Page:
A Dane County judge today issued a temporary injunction halting the state’s fall wolf hunt until the Department of Natural Resources “with all haste” creates and follows a rulemaking process to set a quota on the number of wolves that may be harvested.

Judge Jacob Frost’s decision also suspends the issuance of licenses and tags for the hunt, which was to begin Nov. 6.

Frost said the way DNR implemented the latest wolf hunt and set a 130 wolf quota was unconstitutional because the department violated the rule making process. Frost, however, ruled the state law requiring the annual wolf hunt is constitutional.

The suit seeking to halt the hunt and strike down a 2012 law mandating the hunt was brought by several wildlife groups.

Following the ruling, the Wisconsin Farm Bureau Federation and Hunter Nation put out statements criticizing DNR’s actions surrounding the hunt.

WFBF President Kevin Krentz called for DNR to move quickly to issue emergency rules complying with the law.

“The DNR dereliction of duty continues into another wolf harvest season and time will tell what the cost will be for Wisconsin farmers,” Krentz said. “Wisconsin Farm Bureau members expect the DNR to work within the constraints of state law but DNR inaction, similar to last year, threatens to derail another wolf harvest season.”

Hunter Nation President and CEO Luke Hilgemann, whose group sought unsuccessfully to intervene in the case, called for DNR to appeal the ruling.

“With only three weeks until the wolf hunt is to open, the Wisconsin Department of Natural Resources must acknowledge state law and immediately appeal this case to the Wisconsin Supreme Court to get this matter cleared up,”  Hilgemann said. “The Evers administration and Attorney General Kaul must stop following the marching orders of the radical anti-hunting groups that are trampling the rights of Wisconsin hunters, farmers, pet owners, and families.”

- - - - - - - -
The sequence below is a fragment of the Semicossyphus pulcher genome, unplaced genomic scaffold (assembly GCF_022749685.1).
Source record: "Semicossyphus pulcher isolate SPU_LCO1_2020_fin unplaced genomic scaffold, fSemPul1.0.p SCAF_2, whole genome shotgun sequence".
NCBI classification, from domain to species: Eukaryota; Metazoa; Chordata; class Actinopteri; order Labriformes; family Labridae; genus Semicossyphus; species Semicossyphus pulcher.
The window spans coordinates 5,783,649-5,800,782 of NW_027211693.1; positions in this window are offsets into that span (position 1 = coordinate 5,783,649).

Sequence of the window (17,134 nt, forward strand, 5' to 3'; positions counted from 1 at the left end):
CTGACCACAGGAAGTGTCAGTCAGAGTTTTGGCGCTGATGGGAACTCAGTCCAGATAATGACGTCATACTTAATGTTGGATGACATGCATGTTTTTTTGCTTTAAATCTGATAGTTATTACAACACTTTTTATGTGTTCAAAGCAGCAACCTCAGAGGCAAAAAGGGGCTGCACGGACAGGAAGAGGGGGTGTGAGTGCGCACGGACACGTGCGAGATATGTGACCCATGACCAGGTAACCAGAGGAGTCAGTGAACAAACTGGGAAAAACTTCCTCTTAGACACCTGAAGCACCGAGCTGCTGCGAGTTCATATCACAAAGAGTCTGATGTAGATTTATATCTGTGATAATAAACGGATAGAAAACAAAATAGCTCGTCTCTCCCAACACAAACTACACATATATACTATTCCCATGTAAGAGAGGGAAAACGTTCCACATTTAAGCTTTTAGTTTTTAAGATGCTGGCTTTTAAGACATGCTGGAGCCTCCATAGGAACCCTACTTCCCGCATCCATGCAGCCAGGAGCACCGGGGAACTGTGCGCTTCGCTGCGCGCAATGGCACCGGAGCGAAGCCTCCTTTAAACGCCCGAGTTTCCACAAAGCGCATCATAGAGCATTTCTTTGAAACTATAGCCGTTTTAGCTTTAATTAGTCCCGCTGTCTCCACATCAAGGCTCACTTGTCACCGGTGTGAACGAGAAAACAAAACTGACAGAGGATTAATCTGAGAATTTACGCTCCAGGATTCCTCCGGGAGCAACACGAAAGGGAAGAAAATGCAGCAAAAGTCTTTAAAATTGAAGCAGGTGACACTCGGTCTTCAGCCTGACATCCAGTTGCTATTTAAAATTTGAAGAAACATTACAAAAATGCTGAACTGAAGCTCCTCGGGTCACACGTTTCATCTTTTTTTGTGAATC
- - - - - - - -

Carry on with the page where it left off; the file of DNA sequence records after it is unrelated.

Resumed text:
Frost said the injunction is an effort to maintain current legal requirements as outlined in the statute requiring an annual wolf hunt.

“This injunction maintains the status quo in two parts,” he said. “It requires DNR to actually comply with the law, or their rules, depending on which way you look at it.”

Frost said DNR must create a wolf management plan in order to follow the rulemaking process and set a quota.

He said the injunction will remain in place until DNR follows state statute requiring DNR follow the rulemaking process.

“So, I’m telling them they’re violating the statute, and until they comply with the statute, I can’t allow the licenses to be issued or any tags to be issued,” he said.

Frost also said DNR can be given wide authority to set a quota, but only if they go through the oversight process, including rulemaking.

But Frost said DNR did not do that.

“Nothing in the law, as I’ve said a few times, says that the DNR couldn’t set a quota at zero year after year as long as they find that that’s needed for the management of the wolf population,” he said.

He rejected DNR’s argument that the Legislature and Gov. Tony Evers’ ability to intervene in the procedure to set the wolf hunt quota was enough to satisfy rulemaking requirements.

“It’s not enough that the Legislature could change the law if they wanted to,” he said. “It’s not enough that the governor could potentially take some actions.”

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